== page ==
Franchising is a tried-and-true business model with numerous permutations that benefit all participating parties.

For the vendor it’s a great model for expanding without all of the downside risk associated with building a business, like finding all the financing and hiring people. The franchisor generally sells licenses to willing partners who agree to uphold the standards of the brand. The franchisees get a running business model, expertise and financing without the hassle and anguish of being a pure startup.

Generally, the franchisor establishes a new tier in the business serving the franchisees as its customers rather than going direct to primary customers. Customers become the concern of the franchisees with some supervision from the franchisor.

The franchisors make money selling licenses and supplies to their networks of partners. The best example might be McDonald’s. In addition to selling supplies, branding and licenses, it also does a good business in real estate.

The AppExchange Innovation

Recently, as I see it, newer models of the franchise model have sprouted. For instance, I’d classify Über as a newfangled franchisor. Its partners don’t work for the company, at least as far as the company is concerned, and Über makes most of its money taking a cut of every ride it arranges through its technology platform. Über is at least a technology partner serving franchisees.

The tech industry has had its share of companies trying to emulate the franchise model, and most of them have had good but limited runs, often failing. The tech model supported reseller networks, and for a long time the software needed to support that model just wasn’t there.

Add to this the boom-and-bust nature of many tech firms as their innovations commoditize, and their inability to bring new innovations to market fast enough, and you see what happens.

Salesforce has bucked the trend and is consolidating a position through its AppExchange to be the leading franchisor of business software. It has taken 20 years to get here though.

The company pioneered Software as a Service, which matured into cloud computing, and it has revealed its inner workings in increments to enable its partners to gain access to its core development technologies.

At first this meant giving developers tools for creating new applications that leveraged their creators’ domain expertise. Quickly, it also came to mean providing the ability to link those third-party apps to the main Salesforce system so that everything ran as a single entity.

The greatest innovation was the AppExchange. It put Salesforce and its partners on an equal footing when selling solutions while Salesforce provided the core platform, enabling it to offload innovation at the application level to its partners.

That was a risky proposition given the history, but the size and robustness of the partner community ensured a steady supply of application-level innovation and customer-centricity.

Protecting the Brand

Salesforce updated its AppExchange Partner Program this week, publishing a new summary document and program inclusions. From this it’s pretty clear, if it wasn’t already, that Salesforce increasingly sees itself as a platform enabling thousands of developers to sell its underlying technology in support of their domain-specific apps.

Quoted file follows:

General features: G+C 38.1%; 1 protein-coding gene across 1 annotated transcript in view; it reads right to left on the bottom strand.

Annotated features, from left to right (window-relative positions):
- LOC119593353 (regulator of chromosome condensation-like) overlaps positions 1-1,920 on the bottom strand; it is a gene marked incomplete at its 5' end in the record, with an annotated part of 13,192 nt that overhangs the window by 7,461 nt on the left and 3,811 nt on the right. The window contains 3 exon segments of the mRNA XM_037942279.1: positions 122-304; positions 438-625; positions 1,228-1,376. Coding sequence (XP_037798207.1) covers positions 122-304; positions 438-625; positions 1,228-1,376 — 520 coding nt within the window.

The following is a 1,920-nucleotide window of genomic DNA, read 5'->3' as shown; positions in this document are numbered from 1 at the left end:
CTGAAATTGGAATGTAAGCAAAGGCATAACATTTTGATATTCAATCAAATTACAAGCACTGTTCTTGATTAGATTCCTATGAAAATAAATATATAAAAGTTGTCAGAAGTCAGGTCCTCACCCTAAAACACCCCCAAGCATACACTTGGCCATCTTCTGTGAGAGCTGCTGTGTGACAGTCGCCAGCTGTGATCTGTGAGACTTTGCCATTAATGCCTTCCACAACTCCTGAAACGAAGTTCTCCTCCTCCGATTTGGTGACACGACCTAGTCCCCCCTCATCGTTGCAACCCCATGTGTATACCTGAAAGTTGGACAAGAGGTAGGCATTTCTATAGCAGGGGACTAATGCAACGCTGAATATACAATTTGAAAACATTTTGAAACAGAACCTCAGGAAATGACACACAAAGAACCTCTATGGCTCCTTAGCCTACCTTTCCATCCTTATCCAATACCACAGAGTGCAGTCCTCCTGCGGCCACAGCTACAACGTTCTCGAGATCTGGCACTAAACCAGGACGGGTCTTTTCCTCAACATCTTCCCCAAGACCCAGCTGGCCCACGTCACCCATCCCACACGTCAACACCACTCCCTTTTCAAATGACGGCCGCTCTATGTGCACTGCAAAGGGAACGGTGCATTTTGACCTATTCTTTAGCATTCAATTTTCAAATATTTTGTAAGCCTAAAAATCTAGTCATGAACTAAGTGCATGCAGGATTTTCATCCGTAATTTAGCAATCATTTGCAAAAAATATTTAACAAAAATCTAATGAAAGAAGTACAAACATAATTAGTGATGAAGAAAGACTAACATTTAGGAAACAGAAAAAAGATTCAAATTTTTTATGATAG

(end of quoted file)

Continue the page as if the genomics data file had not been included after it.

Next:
Of course, it also sees itself as a tools provider for enterprises wanting to develop their own unique apps.

What’s most intriguing to me is that the revised program mimics the best programs you might see in fast food, where a franchisee might be evaluated on raw income and profitability, but also on things like staff knowledge and friendliness, cleanliness of the establishment, and more.

It’s a way for the franchisor to maintain some control over how the brand is presented to the customer, because unhappy customers will bring down a brand and all of its secondary businesses, like licensing and real estate management.

In the Salesforce program, partners are evaluated quarterly in three areas with six metrics:

  • Customer Success, including attrition rate and average app rating (from the AppExchange);
  • Innovation, including technology adoption and Trailhead badges; and
  • Engagement, including ACV growth and total revenue.

The whole rating is worth a maximum of 1,000 points and partners who participate in Pledge 1 Percent, the philanthropy part of Salesforce, can earn 25 bonus points.

Importantly, the ratings help to assign partners to discount tiers that determine their profitability. The better-performing partners and those best able to conform to the parameters should make the most money.

Salesforce is adding a lot of skin to this game by giving partners access to experts and testing technologies, as well as frequent briefings on how the technology and program evolve. All told, it seems that Salesforce is doing everything it can to emulate the best franchise programs and to do it for the long run.

This is very different from the way we see almost any other enterprise software company run. For many, selling Infrastructure as a Service is about as far as it goes. However, selling infrastructure, while good and important, doesn’t do much to share the burden of becoming successful. It’s more a B2B strategy than a B2C one.

So far — it’s only been 20 years — Salesforce has put a lot into appealing to both the B2B and B2C markets as well as the SMB and enterprise spaces. That’s a lot of balls to keep in the air. If you want to understand why this company is so successful, you just need to look at how it reaches out to so many different constituents.

Sean Yaghotian

Author Sean Yaghotian

Sean Yaghotian - Vice President of Sales | Managing Partner  - ZEG Solutions LLC - [email protected]

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